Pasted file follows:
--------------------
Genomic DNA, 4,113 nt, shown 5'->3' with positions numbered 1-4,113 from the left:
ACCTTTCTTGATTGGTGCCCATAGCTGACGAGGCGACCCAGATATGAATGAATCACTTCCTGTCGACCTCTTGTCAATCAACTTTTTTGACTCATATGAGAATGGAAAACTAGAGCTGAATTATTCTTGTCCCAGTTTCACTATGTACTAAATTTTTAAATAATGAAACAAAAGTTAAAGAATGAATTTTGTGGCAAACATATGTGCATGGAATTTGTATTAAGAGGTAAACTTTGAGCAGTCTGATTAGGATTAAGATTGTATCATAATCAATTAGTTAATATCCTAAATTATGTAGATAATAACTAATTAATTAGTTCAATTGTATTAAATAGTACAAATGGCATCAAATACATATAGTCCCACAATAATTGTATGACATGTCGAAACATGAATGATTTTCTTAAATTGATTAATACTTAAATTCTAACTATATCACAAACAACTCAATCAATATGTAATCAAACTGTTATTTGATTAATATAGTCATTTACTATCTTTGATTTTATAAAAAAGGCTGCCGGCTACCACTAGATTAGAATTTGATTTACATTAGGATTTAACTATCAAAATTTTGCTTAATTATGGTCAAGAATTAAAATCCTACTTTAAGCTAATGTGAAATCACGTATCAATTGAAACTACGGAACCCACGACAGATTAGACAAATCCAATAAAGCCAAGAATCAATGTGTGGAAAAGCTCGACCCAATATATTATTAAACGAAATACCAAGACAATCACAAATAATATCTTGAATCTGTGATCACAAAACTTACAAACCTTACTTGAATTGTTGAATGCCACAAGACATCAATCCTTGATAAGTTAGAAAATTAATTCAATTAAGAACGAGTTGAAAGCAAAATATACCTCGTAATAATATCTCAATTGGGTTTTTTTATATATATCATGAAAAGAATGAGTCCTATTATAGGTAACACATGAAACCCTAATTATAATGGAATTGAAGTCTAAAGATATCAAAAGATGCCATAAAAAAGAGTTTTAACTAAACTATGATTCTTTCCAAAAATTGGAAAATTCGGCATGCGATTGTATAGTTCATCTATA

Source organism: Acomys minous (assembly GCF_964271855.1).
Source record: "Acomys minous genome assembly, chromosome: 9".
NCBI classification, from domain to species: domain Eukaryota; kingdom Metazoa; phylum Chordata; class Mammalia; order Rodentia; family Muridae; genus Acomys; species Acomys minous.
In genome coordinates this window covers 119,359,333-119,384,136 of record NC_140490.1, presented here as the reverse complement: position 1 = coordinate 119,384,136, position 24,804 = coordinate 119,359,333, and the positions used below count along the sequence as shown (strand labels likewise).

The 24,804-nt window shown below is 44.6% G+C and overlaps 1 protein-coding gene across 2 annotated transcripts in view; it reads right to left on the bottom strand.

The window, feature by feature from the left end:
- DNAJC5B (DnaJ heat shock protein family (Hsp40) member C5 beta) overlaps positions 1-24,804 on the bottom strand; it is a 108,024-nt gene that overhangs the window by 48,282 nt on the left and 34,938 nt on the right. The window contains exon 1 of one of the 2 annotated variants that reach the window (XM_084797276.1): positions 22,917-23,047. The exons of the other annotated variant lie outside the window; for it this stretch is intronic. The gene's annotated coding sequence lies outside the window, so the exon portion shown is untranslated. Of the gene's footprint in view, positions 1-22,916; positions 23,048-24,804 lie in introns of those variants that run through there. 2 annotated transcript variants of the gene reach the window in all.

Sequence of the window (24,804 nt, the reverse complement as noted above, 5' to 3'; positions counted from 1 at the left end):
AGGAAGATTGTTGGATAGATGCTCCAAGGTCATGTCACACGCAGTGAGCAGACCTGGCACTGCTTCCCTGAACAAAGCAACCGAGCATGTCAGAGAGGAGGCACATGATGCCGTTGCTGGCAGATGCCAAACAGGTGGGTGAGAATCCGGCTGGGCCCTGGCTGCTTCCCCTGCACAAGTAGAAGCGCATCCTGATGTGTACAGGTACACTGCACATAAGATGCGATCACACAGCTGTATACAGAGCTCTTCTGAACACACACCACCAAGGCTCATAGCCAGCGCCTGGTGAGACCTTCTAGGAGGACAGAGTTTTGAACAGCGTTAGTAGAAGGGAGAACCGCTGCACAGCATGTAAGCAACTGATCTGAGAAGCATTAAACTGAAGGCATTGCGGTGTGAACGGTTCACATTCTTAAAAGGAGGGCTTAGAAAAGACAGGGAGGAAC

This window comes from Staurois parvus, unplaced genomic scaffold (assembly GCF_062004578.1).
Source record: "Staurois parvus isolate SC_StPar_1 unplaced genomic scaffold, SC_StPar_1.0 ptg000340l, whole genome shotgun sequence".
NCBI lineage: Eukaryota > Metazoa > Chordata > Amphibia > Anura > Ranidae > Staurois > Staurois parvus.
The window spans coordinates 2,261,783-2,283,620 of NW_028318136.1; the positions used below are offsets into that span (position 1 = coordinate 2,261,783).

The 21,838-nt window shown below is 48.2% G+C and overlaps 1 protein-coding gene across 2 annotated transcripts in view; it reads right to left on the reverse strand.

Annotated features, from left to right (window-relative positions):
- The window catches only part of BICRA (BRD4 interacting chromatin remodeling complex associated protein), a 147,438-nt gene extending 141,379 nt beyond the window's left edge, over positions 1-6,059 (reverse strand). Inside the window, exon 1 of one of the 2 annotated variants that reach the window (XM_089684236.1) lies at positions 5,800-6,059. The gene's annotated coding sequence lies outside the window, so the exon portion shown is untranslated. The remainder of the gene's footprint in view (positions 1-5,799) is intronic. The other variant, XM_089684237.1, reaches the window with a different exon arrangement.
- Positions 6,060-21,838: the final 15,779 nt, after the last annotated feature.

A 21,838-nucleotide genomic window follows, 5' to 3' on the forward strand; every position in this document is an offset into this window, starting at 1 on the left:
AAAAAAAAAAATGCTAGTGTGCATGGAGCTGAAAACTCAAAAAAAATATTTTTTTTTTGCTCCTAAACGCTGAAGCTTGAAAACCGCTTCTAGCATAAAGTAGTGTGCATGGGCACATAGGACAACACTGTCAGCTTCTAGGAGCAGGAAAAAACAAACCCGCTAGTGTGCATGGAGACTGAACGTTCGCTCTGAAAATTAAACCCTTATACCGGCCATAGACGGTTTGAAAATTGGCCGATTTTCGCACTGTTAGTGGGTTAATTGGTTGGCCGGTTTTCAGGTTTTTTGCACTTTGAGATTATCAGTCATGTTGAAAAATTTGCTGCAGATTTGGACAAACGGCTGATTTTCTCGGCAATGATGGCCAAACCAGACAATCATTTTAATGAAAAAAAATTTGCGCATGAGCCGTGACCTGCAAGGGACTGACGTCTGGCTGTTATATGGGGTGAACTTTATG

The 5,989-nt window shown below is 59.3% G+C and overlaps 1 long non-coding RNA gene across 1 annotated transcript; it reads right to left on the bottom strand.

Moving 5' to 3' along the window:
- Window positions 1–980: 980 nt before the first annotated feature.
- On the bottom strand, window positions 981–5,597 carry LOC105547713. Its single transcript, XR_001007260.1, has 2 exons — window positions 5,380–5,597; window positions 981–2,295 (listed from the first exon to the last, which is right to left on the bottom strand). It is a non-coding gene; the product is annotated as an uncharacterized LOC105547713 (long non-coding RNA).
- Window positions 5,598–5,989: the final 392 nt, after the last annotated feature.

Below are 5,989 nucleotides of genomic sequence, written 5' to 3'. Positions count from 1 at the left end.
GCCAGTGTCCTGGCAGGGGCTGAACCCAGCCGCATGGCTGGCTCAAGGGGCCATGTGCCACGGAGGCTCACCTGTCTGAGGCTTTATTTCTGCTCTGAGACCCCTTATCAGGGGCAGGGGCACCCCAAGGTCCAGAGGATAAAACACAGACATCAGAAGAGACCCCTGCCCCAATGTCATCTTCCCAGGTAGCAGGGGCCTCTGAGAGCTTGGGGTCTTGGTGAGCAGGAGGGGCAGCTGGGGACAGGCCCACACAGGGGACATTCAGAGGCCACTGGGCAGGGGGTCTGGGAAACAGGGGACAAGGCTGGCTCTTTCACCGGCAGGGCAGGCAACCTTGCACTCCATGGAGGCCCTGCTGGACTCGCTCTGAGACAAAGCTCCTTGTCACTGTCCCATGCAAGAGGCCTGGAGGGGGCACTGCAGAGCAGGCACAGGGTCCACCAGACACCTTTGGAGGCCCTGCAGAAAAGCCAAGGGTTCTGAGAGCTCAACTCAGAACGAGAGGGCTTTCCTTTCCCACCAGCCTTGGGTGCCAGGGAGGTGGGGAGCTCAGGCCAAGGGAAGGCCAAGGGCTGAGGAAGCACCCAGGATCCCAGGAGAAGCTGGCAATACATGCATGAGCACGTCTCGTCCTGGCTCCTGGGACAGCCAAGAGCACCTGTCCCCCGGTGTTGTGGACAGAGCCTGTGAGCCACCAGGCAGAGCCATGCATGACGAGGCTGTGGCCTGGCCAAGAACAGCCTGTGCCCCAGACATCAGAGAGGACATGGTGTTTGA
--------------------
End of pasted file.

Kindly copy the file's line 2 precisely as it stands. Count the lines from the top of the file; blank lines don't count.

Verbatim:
ACCTTTCTTGATTGGTGCCCATAGCTGACGAGGCGACCCAGATATGAATGAATCACTTCCTGTCGACCTCTTGTCAATCAACTTTTTTGACTCATATGAGAATGGAAAACTAGAGCTGAATTATTCTTGTCCCAGTTTCACTATGTACTAAATTTTTAAATAATGAAACAAAAGTTAAAGAATGAATTTTGTGGCAAACATATGTGCATGGAATTTGTATTAAGAGGTAAACTTTGAGCAGTCTGATTAGGATTAAGATTGTATCATAATCAATTAGTTAATATCCTAAATTATGTAGATAATAACTAATTAATTAGTTCAATTGTATTAAATAGTACAAATGGCATCAAATACATATAGTCCCACAATAATTGTATGACATGTCGAAACATGAATGATTTTCTTAAATTGATTAATACTTAAATTCTAACTATATCACAAACAACTCAATCAATATGTAATCAAACTGTTATTTGATTAATATAGTCATTTACTATCTTTGATTTTATAAAAAAGGCTGCCGGCTACCACTAGATTAGAATTTGATTTACATTAGGATTTAACTATCAAAATTTTGCTTAATTATGGTCAAGAATTAAAATCCTACTTTAAGCTAATGTGAAATCACGTATCAATTGAAACTACGGAACCCACGACAGATTAGACAAATCCAATAAAGCCAAGAATCAATGTGTGGAAAAGCTCGACCCAATATATTATTAAACGAAATACCAAGACAATCACAAATAATATCTTGAATCTGTGATCACAAAACTTACAAACCTTACTTGAATTGTTGAATGCCACAAGACATCAATCCTTGATAAGTTAGAAAATTAATTCAATTAAGAACGAGTTGAAAGCAAAATATACCTCGTAATAATATCTCAATTGGGTTTTTTTATATATATCATGAAAAGAATGAGTCCTATTATAGGTAACACATGAAACCCTAATTATAATGGAATTGAAGTCTAAAGATATCAAAAGATGCCATAAAAAAGAGTTTTAACTAAACTATGATTCTTTCCAAAAATTGGAAAATTCGGCATGCGATTGTATAGTTCATCTATA